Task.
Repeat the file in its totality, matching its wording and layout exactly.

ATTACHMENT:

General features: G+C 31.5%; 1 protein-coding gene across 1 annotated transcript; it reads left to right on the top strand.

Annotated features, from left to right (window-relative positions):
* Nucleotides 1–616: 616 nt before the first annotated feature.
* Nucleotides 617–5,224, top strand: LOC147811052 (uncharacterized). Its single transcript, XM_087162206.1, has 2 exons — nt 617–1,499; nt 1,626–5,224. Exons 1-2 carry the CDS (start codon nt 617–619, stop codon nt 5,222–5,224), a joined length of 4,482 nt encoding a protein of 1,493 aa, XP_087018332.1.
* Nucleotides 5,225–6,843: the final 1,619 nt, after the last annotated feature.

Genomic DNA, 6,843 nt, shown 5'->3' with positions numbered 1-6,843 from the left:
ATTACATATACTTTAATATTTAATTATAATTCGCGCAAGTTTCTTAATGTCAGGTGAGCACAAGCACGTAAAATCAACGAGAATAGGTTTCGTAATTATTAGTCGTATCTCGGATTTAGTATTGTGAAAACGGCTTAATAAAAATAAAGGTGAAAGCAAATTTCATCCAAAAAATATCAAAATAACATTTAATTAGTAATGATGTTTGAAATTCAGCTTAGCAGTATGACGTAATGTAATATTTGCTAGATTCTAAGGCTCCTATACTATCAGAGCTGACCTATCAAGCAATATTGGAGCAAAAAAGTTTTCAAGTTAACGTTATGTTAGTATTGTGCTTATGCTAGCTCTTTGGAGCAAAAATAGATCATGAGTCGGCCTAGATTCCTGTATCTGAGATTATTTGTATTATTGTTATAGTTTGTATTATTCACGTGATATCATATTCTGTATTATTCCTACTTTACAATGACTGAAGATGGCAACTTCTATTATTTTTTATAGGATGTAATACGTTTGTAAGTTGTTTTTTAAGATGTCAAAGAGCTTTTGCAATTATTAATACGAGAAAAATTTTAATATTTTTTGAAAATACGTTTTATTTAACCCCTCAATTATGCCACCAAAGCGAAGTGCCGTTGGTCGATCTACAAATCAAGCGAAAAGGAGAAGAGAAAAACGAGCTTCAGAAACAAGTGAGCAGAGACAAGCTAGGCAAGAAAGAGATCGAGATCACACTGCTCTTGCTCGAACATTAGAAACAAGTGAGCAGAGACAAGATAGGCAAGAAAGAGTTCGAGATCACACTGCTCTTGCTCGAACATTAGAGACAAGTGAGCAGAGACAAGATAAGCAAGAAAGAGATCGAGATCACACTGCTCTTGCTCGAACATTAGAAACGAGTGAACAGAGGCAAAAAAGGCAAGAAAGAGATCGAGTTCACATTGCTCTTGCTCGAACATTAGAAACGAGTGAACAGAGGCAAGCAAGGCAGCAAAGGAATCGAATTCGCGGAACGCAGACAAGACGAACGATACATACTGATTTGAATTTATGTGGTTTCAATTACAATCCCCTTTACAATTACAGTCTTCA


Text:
General features: G+C 31.5%; 1 protein-coding gene across 1 annotated transcript; it reads left to right on the top strand.

Annotated features, from left to right (window-relative positions):
* Nucleotides 1–616: 616 nt before the first annotated feature.
* Nucleotides 617–5,224, top strand: LOC147811052 (uncharacterized). Its single transcript, XM_087162206.1, has 2 exons — nt 617–1,499; nt 1,626–5,224. Exons 1-2 carry the CDS (start codon nt 617–619, stop codon nt 5,222–5,224), a joined length of 4,482 nt encoding a protein of 1,493 aa, XP_087018332.1.
* Nucleotides 5,225–6,843: the final 1,619 nt, after the last annotated feature.

Genomic DNA, 6,843 nt, shown 5'->3' with positions numbered 1-6,843 from the left:
ATTACATATACTTTAATATTTAATTATAATTCGCGCAAGTTTCTTAATGTCAGGTGAGCACAAGCACGTAAAATCAACGAGAATAGGTTTCGTAATTATTAGTCGTATCTCGGATTTAGTATTGTGAAAACGGCTTAATAAAAATAAAGGTGAAAGCAAATTTCATCCAAAAAATATCAAAATAACATTTAATTAGTAATGATGTTTGAAATTCAGCTTAGCAGTATGACGTAATGTAATATTTGCTAGATTCTAAGGCTCCTATACTATCAGAGCTGACCTATCAAGCAATATTGGAGCAAAAAAGTTTTCAAGTTAACGTTATGTTAGTATTGTGCTTATGCTAGCTCTTTGGAGCAAAAATAGATCATGAGTCGGCCTAGATTCCTGTATCTGAGATTATTTGTATTATTGTTATAGTTTGTATTATTCACGTGATATCATATTCTGTATTATTCCTACTTTACAATGACTGAAGATGGCAACTTCTATTATTTTTTATAGGATGTAATACGTTTGTAAGTTGTTTTTTAAGATGTCAAAGAGCTTTTGCAATTATTAATACGAGAAAAATTTTAATATTTTTTGAAAATACGTTTTATTTAACCCCTCAATTATGCCACCAAAGCGAAGTGCCGTTGGTCGATCTACAAATCAAGCGAAAAGGAGAAGAGAAAAACGAGCTTCAGAAACAAGTGAGCAGAGACAAGCTAGGCAAGAAAGAGATCGAGATCACACTGCTCTTGCTCGAACATTAGAAACAAGTGAGCAGAGACAAGATAGGCAAGAAAGAGTTCGAGATCACACTGCTCTTGCTCGAACATTAGAGACAAGTGAGCAGAGACAAGATAAGCAAGAAAGAGATCGAGATCACACTGCTCTTGCTCGAACATTAGAAACGAGTGAACAGAGGCAAAAAAGGCAAGAAAGAGATCGAGTTCACATTGCTCTTGCTCGAACATTAGAAACGAGTGAACAGAGGCAAGCAAGGCAGCAAAGGAATCGAATTCGCGGAACGCAGACAAGACGAACGATACATACTGATTTGAATTTATGTGGTTTCAATTACAATCCCCTTTACAATTACAGTCTTCA